Terrorists invent new technique for attacks: bicycle bombers instead of car bombers

Terrorists today are becoming more and more inventive. They are doing their best to make their attacks sudden and unexpected. The most recent innovation the terrorist used in their attacks was a bicycle.

An improvised explosive device (IED), possibly bicycle-borne, detonated May 30 near the Athens home of Greek Culture Minister Giorgos Voulgarakis. No one was injured in the blast, which occurred just minutes before Voulgarakis was to pass by on his way to work. If indeed a bike was used, the case would be the latest example of the vehicle's use either as a bomb delivery mechanism -- or as a bomb itself.

In this case, the bicycle appears to have been the delivery mechanism, though some reports are saying the IED was planted beneath another car. The device, according to some Greek police officials, was strapped to a bicycle seat or concealed in a satchel that was then hung on a bicycle. The bike was then parked along the road approximately 70 yards from the Voulgarakis home. The bomb, believed to have contained the equivalent of about 4 ½ pounds of high explosives, detonated at 7:42 a.m. local time, three minutes before the minister's car would have passed by, damaging several cars in the area. Greek police believe the attackers mistook a passing car for the minister's and prematurely detonated the device by remote control.

Although Greek authorities were quick to blame left-wing militants for the attack, no group has claimed responsibility. Voulgarakis has drawn the ire of Greek leftists because he is perceived as not sufficiently anti-American. As the former minister of public order, however, he also likely has made other enemies.

In order to plant this device, the attackers had to circumvent the work of a Greek bomb disposal team, comprised of two officers and a bomb-sniffing dog, which is assigned with checking the street for bombs every morning before the minister departs for work. In this case, however, the IED was placed almost directly across from a vehicle belonging to the bomb disposal team. This suggests the attackers encased the IED in some kind of material to mask the scent of the explosives from the dogs, or they placed the device during the brief window between the bomb sweep and the approach of the target. It also is possible that, having become complacent with the routine of the daily sweep, the bomb disposal team missed the IED.

In many parts of the world, the ubiquitous bicycle arouses little suspicion, making it a not uncommon means of deploying IEDs. Just in the past month, bicycle bombs were used in Pakistan, injuring seven people, and in Sri Lanka, killing five. Although the bicycle possibly used in the latest attack would have been the bomb bearer, in some cases the bicycle tubing itself is packed with explosives, making the bike itself the bomb.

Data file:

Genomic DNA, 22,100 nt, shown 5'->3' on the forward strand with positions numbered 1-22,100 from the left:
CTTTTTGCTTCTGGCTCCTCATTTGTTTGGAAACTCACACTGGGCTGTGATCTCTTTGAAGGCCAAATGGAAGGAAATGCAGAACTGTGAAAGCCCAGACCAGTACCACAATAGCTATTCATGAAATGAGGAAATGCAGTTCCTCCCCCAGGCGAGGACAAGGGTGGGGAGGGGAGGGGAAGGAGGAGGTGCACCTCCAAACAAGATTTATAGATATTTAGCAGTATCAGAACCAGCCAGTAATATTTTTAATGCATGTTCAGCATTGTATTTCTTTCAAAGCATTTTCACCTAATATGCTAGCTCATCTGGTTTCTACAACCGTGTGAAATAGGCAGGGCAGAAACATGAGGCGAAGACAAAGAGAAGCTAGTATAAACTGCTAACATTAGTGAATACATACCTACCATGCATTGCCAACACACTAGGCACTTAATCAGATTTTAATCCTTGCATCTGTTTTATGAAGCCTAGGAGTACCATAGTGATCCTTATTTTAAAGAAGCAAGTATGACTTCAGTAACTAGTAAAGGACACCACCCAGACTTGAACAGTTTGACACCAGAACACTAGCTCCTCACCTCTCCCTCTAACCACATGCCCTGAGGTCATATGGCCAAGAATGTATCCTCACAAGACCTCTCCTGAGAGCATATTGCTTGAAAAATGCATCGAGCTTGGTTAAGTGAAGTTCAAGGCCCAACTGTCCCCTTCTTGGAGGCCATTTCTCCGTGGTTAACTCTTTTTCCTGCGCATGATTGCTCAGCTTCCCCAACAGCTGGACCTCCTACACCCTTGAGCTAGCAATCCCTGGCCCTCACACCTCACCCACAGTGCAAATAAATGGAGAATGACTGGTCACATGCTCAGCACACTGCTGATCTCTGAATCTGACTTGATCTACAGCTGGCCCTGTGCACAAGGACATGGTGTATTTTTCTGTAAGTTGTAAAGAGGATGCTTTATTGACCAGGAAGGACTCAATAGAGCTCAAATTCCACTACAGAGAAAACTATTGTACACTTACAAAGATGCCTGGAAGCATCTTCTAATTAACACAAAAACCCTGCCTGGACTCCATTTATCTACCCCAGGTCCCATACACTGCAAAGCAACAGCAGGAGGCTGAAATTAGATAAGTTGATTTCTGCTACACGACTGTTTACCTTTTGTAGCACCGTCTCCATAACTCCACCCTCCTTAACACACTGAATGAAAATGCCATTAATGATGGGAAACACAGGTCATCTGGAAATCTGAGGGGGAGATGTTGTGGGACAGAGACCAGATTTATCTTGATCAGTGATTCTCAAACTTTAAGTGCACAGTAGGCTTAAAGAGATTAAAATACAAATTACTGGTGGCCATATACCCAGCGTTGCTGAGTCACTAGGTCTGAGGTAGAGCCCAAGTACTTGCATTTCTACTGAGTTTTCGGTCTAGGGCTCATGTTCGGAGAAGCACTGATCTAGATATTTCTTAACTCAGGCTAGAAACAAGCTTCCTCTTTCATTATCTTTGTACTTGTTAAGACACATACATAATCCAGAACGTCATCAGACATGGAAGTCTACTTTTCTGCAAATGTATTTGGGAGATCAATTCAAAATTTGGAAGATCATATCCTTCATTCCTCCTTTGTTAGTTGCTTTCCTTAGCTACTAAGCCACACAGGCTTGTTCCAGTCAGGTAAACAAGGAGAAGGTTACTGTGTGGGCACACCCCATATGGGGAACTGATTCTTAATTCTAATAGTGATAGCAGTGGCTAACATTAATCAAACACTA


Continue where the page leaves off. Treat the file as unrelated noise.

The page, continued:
In cities where bicycles are used to deliver food and small packages, an IED can easily be concealed in a container and attached to the bike, and then parked just about anywhere. In some places, bicycles are used to haul heavy loads, providing the opportunity to conceal very large IEDs. The disadvantage to this method is that an unattended package on a bicycle could arouse suspicion before detonation, especially if competent security forces are present.

In these cases, an IED made from the bicycle itself can also be used. By packing the hollow frame with explosives that can be shaped, such as C4, a seemingly innocuous bicycle can be transformed into a lethal weapon, with the frame of the bicycle itself becoming shrapnel. Using such methods, a bicycle IED would be practically indistinguishable from an ordinary bicycle. The disadvantage of using this method is that the charge cannot be shaped, or directed toward the target unless the bicycle is placed against a barrier that would deflect the force of the blast in one direction.

Although there are conflicting reports as to the method of delivery of this latest bomb, the fact remains that bicycles are used in militant attacks in many parts of the world, meaning security forces should add them to the list of potential weapons.

Source: Stratfor.org

Prepared by Alexander Timoshik

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Author`s name Angela Antonova